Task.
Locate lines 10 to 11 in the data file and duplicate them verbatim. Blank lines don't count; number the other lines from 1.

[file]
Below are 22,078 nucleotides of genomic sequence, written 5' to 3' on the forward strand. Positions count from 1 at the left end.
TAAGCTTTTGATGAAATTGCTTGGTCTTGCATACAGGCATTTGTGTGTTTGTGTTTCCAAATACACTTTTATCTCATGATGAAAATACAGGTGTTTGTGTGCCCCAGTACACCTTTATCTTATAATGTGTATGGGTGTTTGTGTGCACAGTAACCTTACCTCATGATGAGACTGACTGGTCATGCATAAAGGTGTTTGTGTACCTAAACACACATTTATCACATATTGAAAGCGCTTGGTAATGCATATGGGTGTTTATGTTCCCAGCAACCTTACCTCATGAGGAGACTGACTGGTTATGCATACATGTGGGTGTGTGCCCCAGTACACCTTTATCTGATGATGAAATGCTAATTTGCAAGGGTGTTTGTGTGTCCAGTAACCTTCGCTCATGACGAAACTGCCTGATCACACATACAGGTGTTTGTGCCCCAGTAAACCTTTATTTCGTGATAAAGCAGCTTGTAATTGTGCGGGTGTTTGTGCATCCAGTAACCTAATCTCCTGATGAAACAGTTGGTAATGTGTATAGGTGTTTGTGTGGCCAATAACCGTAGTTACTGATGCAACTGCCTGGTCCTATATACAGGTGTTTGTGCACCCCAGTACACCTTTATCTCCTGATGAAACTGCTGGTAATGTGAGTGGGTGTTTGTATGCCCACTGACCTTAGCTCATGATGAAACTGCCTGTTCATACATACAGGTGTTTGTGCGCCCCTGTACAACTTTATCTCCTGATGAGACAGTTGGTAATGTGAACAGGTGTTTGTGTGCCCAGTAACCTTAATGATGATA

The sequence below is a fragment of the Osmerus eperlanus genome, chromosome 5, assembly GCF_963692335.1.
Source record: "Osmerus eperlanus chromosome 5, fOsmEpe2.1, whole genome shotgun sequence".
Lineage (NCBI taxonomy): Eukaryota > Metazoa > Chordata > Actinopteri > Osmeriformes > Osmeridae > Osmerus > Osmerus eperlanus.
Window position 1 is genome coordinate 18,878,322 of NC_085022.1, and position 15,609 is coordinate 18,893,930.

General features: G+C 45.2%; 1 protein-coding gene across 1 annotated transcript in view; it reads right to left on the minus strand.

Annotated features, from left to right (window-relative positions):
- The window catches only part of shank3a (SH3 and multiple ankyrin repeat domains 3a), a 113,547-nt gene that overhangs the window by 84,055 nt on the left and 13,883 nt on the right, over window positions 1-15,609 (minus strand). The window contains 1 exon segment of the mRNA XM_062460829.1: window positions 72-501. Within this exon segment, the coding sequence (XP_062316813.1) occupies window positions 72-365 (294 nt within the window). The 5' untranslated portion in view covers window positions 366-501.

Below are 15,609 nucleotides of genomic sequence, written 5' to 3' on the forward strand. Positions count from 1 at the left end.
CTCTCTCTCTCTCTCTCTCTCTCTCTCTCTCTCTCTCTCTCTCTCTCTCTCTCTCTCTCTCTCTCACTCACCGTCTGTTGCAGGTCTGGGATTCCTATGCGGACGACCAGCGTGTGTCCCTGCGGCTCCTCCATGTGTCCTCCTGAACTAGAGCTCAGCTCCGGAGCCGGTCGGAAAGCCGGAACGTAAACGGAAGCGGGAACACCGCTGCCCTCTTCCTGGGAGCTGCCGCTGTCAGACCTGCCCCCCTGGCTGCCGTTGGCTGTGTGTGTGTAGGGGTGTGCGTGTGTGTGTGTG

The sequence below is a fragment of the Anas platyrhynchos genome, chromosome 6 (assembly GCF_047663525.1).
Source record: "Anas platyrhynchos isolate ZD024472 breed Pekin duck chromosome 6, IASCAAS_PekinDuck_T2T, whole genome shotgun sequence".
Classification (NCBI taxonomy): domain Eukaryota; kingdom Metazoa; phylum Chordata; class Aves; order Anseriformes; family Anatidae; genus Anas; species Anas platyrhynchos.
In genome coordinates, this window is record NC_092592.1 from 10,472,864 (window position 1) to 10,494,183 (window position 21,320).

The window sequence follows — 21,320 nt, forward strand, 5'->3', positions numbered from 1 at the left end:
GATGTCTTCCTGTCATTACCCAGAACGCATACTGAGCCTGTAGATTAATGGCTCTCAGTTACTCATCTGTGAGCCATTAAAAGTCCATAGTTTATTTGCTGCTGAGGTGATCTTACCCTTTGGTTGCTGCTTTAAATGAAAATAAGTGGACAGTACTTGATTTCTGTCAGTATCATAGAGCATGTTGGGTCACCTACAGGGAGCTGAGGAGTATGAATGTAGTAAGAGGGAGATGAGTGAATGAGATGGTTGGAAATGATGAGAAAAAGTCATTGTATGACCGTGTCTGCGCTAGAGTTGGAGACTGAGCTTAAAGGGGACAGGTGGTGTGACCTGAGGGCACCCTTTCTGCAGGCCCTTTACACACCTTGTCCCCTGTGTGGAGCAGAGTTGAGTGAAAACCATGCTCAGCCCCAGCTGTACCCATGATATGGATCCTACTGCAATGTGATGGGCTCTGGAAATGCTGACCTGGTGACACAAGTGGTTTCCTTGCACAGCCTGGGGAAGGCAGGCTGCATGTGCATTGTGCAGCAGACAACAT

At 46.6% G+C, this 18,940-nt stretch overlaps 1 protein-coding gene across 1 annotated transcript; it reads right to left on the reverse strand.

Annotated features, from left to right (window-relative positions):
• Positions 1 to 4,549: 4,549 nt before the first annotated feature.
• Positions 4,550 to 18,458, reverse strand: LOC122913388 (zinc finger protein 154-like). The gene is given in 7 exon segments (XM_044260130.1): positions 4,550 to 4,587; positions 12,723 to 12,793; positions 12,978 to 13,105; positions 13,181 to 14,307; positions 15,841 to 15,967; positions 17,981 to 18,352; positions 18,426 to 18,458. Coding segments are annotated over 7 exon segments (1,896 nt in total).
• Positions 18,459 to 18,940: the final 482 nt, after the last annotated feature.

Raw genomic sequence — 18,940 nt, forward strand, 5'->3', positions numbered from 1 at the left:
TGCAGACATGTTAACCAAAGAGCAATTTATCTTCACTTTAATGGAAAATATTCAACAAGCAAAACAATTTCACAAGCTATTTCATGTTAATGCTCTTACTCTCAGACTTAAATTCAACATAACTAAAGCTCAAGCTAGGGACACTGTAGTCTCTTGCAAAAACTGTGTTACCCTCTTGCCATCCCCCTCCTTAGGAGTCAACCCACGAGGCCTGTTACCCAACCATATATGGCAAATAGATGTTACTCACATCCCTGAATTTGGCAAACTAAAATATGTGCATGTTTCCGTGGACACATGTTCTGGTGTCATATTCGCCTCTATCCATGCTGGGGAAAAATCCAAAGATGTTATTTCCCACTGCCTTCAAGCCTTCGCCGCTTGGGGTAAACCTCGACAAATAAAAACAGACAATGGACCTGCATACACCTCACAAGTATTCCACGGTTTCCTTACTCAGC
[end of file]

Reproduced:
Below are 15,609 nucleotides of genomic sequence, written 5' to 3' on the forward strand. Positions count from 1 at the left end.
CTCTCTCTCTCTCTCTCTCTCTCTCTCTCTCTCTCTCTCTCTCTCTCTCTCTCTCTCTCTCTCTCACTCACCGTCTGTTGCAGGTCTGGGATTCCTATGCGGACGACCAGCGTGTGTCCCTGCGGCTCCTCCATGTGTCCTCCTGAACTAGAGCTCAGCTCCGGAGCCGGTCGGAAAGCCGGAACGTAAACGGAAGCGGGAACACCGCTGCCCTCTTCCTGGGAGCTGCCGCTGTCAGACCTGCCCCCCTGGCTGCCGTTGGCTGTGTGTGTGTAGGGGTGTGCGTGTGTGTGTGTG